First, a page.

DePinho has applied this approach to cancer research. He told me, “At MD Anderson we introduced a new organizational paradigm. Just like the Manhattan Project or the Apollo Program we brought together experts from a wide variety of multidisciplinary teams to work on targeted areas.” So, for example, oncologists work directly with geneticists and immunologists as well as technologists and experts in other areas.
This is markedly different than the traditional approach in which researchers in specific areas pursue isolated lines of inquiry, largely independent of those working outside their fields, and it is already showing impressive results. For example, MD Anderson just announced two new drugs for prostate cancer and more effective treatments for ovarian cancer and Leukemia.
DePinho also suggested that we can apply the same principles on a national scale, by creating clear objectives and then incentivizing action through access to government resources. Through setting clear targets and encouraging cross disciplinary efforts, we are likely to accelerate progress substantially.
Overcoming The Valley Of Death
Another major issue treating cancer, or any other disease for that matter, is the long lag between scientific discovery and the clinical implementation of new drugs and treatments. Often referred to as the “valley of death,” this lag in translating new knowledge into practical applications results in higher costs and an untold number of lost lives.
To understand how insidious the problem is, consider this: Watson and Crick discovered the structure of DNA in 1953. It took another 50 years to decode the human genome and we just recently began deploying effective genomic therapies. That’s over half a century from primary discovery to practical application! And that kind of lag is more the rule than an exception.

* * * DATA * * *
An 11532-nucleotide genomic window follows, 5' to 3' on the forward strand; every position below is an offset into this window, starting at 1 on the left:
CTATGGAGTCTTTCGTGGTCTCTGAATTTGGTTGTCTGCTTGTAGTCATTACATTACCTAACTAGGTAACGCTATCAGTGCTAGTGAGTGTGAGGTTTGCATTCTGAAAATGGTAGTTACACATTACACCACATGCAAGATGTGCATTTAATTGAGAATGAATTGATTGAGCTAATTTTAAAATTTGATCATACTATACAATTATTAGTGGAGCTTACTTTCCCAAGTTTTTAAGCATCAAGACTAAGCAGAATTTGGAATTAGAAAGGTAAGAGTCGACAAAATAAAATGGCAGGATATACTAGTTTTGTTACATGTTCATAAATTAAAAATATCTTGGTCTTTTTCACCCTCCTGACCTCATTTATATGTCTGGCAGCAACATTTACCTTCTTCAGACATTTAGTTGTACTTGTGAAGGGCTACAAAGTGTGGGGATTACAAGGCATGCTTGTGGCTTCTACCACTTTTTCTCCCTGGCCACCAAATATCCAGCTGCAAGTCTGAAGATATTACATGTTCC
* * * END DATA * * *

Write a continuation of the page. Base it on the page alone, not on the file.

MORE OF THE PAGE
Again, DePinho argues that an integrated approach is key. He says, “We need to break down the silos fully to aggregate clinical and research data so that we can learn from every patient” and he has created an Institute for Applied Cancer Research to do just that. Through closer collaboration between researchers and practitioners, we can get cures to patients faster.
The Obama Administration has already instituted a similar program designed to spur adoption of advanced manufacturing techniques, so applying the concept to healthcare—and chronic diseases like cancer in particular—makes abundant sense.
Moonshots Are What Make Us The Exceptional Nation
It would be tempting to dismiss Vice President Biden’s call for a “moonshot for cancer” as that of a grieving father wanting to find purpose at the very end of an illustrious career. Yet it’s vastly more than that. A confluence of advances in genetics, immunology, information technology and other fields make a cure for cancer within our reach.
And besides the obvious reduction in human suffering, a moonshot for cancer would make us a stronger country in a myriad number of ways. Certainly, it would reduce healthcare costs, a major driver of the national deficit. It would also lead a better understanding of our own basic biology, leading to even more breakthroughs down the road.
The accomplishments of the Apollo program did not end when we reached the moon, but continue to benefit us to this day. The space program has thrown off an impressive array of more earthly technology, such as solar panels, fire resistant suits our firefighters wear, kidney dialysis and even Tempur-Pedic beds, just to name a few.
Most of all, a moonshot for cancer would show that we can still do great things as a country. The truth is that the journey is just as important—and often more important—than the destination. It has been our willingness to expand our horizons and tackle hard problems that has made us the exceptional nation.
Or, as President Kennedy put it in 1962, “We choose to go to the moon in this decade and do the other things, not because they are easy, but because they are hard, because that goal will serve to organize and measure the best of our energies and skills, because that challenge is one that we are willing to accept, one we are unwilling to postpone, and one which we intend to win, and the others, too.”